However, our desire is that this ministry will NOT be just one week out of the year. We want to find ways to continue to cultivate these relationships that God has given us so we can continue the work of making disciples of Jesus Christ.

Please be praying for God’s will for all of us as we take Christ into our community. Also, please prayerfully consider how you can be part of reaching out to these neighborhoods.  There are many ways you can be involved:

• consistently praying
• volunteering weekly during the school year at a homework club
• helping us lead additional one-day versions of JOY Camp every month or so
• mentoring in schools
• teaching English as a second language
• fulfilling a BIG need for administrative support to organize and coordinate these initiatives

One mom even started a Bible study with one of the camper’s moms she met at a cookout we had in one of the neighborhoods.

And there are many other ministries that Covenant Life members are involved with to spread the gospel locally. If you are looking for a way to put your faith into action, stop by the LINK table in the lobby one Sunday after church and explain how you would like to offer your time, or e-mail .(JavaScript must be enabled to view this email address).

Here are the dates and times of a few of the upcoming one-day JOY Camps:

• Wednesday, August 9: Washington Square Park -  2 p.m.
• Saturday, August 23: Laytonia 10 a.m. - 1 p.m.
• Saturday, August 23: South Lake Elem. - 10:30 a.m. - noon

Finally, please check out the daily JOY Camp updates for more details and pictures from this past week.

Photo credit: Andi Alonso


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Local Missions Youth Outreach 2014

July 25 2014 at 8:15 am 1 Comments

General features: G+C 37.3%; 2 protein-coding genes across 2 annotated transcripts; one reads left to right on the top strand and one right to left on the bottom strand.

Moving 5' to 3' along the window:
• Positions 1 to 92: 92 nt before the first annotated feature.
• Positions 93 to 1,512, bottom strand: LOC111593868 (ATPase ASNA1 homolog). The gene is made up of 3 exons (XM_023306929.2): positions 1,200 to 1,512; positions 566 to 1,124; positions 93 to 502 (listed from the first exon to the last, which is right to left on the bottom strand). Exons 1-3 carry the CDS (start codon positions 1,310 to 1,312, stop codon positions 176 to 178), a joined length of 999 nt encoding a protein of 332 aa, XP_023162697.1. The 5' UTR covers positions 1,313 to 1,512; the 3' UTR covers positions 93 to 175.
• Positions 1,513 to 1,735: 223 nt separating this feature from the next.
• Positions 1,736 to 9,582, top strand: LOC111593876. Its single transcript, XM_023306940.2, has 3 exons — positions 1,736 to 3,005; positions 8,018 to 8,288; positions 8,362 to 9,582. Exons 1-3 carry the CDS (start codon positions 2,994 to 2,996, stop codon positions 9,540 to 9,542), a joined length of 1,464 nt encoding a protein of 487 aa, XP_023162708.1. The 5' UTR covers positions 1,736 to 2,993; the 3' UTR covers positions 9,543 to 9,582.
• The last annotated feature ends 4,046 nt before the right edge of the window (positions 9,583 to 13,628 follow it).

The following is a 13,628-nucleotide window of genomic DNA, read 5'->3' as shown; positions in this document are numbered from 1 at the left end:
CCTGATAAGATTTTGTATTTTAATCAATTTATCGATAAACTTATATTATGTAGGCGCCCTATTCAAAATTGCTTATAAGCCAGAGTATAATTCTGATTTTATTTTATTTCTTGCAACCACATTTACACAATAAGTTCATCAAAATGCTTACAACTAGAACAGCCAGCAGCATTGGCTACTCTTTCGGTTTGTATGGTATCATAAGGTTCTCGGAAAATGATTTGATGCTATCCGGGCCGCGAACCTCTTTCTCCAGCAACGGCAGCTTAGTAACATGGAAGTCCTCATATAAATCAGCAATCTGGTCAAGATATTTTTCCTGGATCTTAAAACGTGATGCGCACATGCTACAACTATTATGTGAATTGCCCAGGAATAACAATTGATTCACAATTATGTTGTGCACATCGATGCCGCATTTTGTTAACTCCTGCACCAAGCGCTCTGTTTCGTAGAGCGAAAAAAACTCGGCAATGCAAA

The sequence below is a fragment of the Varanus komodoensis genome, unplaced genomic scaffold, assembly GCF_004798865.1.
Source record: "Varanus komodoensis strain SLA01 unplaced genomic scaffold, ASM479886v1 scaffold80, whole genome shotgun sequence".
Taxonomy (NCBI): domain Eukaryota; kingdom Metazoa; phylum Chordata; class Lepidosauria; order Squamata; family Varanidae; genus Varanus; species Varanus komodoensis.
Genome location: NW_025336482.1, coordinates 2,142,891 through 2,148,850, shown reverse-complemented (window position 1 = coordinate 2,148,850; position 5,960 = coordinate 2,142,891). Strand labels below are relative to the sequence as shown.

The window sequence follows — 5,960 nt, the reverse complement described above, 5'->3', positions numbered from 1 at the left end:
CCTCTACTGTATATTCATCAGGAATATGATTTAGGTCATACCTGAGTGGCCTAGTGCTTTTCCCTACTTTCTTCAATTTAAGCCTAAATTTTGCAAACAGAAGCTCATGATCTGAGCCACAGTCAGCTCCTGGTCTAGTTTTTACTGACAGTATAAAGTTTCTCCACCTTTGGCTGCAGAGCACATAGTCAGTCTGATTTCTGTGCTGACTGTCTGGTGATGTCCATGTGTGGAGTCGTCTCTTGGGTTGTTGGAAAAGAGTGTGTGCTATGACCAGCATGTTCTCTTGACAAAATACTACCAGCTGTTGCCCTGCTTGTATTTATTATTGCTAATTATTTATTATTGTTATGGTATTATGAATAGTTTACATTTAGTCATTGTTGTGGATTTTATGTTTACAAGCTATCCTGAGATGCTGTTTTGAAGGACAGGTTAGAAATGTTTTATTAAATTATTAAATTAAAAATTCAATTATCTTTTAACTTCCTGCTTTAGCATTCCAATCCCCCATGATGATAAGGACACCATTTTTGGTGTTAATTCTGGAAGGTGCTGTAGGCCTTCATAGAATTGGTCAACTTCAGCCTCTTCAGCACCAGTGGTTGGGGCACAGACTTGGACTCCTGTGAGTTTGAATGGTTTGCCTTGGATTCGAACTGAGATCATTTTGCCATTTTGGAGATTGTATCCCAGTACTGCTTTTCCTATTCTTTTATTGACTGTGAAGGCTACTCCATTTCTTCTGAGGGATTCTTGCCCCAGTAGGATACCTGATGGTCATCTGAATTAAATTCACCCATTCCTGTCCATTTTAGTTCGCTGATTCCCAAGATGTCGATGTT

JOY CAMP - FRIDAY, JULY 25

Today we concluded an extremely full week of Joy Camp. Every day our volunteers spent 12 hours planning skits, studying Revelations 1-3 as a group, enjoying fellowship with one another, prepping lessons and games, and serving the kids in neighboring communities. Even though some days this week called for rain, God kept the weather nice and sunny for us.

The lesson today asked the question, “Are you going?” In all of our sites the good conversations continued, and tonight we took time as a group to recount stories of how God worked this week.

Washington Square

• One of our volunteers was not feeling well and sat down. During the prayer before the cookout, she felt tiny hands on her shoulders. When the prayer was over she expected to see one of the girls she had on “one-on-one” time with. Instead, it was one of the little boys. This was particularly encouraging because this boy was having trouble getting along on other days at camp.
• Overall, there were reports of our volunteers having a genuine love for all of the kids. This was not just evident at Washington Square, but at all of our sites. None of our youth was trying to gain attention, but had soft, caring hearts. Because they trusted in the Lord, that led to being relaxed and being able to love the kids.

Emory Grove

• One girl camper was shy at the beginning of camp. During the middle of the week she went up to our volunteers saying, “I want you to be my one-on-one partner!” By the end of the week she was doing the hand motions to the memory verses and participating in the camp enthusiastically.
• Yesterday, one of our adult volunteers was the last to leave the cookout. As she was leaving she got cut off. It ended up being a family from the community. The mom got out of the car and made sure that they got our contact information. “We need to keep in touch with you guys,” she said. There were several conversations with parents talking about how “there is something different” about our kids. They don’t just do their own thing and talk to themselves, but they really make an effort to really reach out to the kids.

Laytonia

• There was a 4-year-old camper who at the beginning didn’t seem to be understanding and was very fidgety. Today, when everyone else was getting ready for game time, he turned to his one-on-one partner and said, “Why don’t we just sit down right here and talk about Jesus?”
• An 11-year-old girl camper expressed to one of our volunteers that she enjoyed any skit he was in because he was so happy, and that there wasn’t a lot of happiness in her family. Seeing how happy the volunteers were made her realize that there is still happiness in the world. Later she asked Jesus to be her Lord and Savior!

South Lake

• By week’s end, one boy camper who was very shy on Monday was running down the sidewalks when our team was pulling into the Elementary School exclaiming, “They’re here! They’re here!”